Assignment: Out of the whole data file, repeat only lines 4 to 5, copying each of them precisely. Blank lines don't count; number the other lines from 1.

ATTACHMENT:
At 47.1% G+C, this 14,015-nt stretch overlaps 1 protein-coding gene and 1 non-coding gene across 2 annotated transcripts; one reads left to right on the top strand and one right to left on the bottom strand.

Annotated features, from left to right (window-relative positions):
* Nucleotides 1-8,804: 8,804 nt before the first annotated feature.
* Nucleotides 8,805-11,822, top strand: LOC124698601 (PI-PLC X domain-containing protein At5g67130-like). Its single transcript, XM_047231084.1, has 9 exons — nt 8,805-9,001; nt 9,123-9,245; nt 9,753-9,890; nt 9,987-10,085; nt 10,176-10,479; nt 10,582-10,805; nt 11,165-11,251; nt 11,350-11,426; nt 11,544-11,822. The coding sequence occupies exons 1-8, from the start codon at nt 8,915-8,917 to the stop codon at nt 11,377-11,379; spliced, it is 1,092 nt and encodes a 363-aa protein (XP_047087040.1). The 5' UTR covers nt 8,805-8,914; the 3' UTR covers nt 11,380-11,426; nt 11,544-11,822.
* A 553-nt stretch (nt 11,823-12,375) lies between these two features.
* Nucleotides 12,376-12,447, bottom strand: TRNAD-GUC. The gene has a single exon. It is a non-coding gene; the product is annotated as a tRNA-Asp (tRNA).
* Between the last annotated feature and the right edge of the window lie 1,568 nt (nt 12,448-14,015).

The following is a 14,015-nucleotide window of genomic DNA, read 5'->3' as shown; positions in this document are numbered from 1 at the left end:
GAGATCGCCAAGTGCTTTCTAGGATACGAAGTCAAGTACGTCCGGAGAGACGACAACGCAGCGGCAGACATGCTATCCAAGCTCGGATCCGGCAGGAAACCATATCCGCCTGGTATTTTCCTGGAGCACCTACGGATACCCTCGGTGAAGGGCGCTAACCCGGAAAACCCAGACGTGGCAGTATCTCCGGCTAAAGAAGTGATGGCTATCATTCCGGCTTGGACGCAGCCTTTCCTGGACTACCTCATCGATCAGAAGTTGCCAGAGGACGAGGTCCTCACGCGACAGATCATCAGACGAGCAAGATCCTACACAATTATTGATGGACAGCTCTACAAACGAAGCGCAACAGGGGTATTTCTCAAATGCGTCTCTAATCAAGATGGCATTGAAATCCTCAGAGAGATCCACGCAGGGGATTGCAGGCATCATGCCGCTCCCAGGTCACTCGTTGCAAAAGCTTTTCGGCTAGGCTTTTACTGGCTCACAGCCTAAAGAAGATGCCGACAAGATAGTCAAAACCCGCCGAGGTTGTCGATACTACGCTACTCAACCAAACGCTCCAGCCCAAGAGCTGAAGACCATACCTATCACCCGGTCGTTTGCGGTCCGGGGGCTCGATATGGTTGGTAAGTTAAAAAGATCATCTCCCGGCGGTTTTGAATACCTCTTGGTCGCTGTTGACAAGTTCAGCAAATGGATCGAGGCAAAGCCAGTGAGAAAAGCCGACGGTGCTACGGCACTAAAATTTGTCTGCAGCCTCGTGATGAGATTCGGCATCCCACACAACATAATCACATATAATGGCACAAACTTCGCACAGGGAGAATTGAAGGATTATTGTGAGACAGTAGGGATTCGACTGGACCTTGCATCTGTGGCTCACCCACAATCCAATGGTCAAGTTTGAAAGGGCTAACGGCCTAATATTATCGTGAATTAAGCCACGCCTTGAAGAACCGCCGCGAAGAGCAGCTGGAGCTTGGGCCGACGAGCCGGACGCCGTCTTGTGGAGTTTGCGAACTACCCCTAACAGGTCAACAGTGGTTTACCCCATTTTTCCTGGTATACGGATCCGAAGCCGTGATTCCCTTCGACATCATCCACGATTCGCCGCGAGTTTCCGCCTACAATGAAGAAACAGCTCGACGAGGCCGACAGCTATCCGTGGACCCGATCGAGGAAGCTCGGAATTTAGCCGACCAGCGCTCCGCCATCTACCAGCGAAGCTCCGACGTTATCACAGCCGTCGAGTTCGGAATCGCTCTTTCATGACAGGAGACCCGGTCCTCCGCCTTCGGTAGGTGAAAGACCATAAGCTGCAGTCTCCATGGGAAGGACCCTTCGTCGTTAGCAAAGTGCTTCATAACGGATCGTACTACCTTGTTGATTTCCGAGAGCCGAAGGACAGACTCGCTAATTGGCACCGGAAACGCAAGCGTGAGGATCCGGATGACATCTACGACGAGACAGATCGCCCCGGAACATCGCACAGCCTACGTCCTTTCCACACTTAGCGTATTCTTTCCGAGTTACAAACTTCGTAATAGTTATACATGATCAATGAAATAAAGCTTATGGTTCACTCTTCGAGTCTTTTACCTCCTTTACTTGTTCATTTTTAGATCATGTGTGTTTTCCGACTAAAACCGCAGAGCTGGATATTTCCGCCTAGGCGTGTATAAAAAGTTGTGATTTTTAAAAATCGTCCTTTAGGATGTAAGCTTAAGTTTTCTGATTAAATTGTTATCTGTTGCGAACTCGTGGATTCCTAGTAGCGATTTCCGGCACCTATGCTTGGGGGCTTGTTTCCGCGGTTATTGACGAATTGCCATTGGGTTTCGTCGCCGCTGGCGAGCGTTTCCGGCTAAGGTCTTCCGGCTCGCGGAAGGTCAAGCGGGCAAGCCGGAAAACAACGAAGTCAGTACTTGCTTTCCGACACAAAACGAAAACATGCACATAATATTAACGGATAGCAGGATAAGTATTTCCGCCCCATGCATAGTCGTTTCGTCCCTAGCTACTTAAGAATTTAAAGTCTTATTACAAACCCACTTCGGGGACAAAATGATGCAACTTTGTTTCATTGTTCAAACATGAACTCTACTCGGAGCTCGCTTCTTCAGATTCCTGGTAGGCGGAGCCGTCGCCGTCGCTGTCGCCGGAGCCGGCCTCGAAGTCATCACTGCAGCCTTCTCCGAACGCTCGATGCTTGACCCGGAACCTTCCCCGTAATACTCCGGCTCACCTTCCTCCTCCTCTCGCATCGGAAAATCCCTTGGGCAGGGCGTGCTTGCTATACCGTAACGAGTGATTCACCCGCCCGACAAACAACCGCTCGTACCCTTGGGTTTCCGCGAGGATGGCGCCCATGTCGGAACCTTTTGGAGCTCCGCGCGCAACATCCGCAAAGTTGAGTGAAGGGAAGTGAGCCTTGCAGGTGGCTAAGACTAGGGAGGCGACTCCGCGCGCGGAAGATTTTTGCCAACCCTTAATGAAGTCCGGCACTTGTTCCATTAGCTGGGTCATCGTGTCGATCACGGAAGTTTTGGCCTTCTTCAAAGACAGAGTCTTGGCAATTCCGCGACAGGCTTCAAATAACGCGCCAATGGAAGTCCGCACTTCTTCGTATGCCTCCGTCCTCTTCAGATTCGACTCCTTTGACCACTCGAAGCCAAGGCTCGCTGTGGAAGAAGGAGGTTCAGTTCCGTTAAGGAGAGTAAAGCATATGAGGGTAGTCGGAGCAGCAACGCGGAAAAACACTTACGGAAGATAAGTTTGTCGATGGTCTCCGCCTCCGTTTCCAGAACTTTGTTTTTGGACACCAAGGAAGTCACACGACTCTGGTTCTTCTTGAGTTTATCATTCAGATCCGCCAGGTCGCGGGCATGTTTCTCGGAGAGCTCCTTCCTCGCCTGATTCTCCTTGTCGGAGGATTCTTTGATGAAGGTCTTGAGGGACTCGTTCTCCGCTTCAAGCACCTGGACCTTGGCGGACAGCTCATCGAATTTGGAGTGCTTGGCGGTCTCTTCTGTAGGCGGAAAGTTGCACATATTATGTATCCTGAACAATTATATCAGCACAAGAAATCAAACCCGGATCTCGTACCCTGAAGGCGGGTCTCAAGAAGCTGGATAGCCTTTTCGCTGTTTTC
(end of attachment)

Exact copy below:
* Nucleotides 8,805-11,822, top strand: LOC124698601 (PI-PLC X domain-containing protein At5g67130-like). Its single transcript, XM_047231084.1, has 9 exons — nt 8,805-9,001; nt 9,123-9,245; nt 9,753-9,890; nt 9,987-10,085; nt 10,176-10,479; nt 10,582-10,805; nt 11,165-11,251; nt 11,350-11,426; nt 11,544-11,822. The coding sequence occupies exons 1-8, from the start codon at nt 8,915-8,917 to the stop codon at nt 11,377-11,379; spliced, it is 1,092 nt and encodes a 363-aa protein (XP_047087040.1). The 5' UTR covers nt 8,805-8,914; the 3' UTR covers nt 11,380-11,426; nt 11,544-11,822.
* A 553-nt stretch (nt 11,823-12,375) lies between these two features.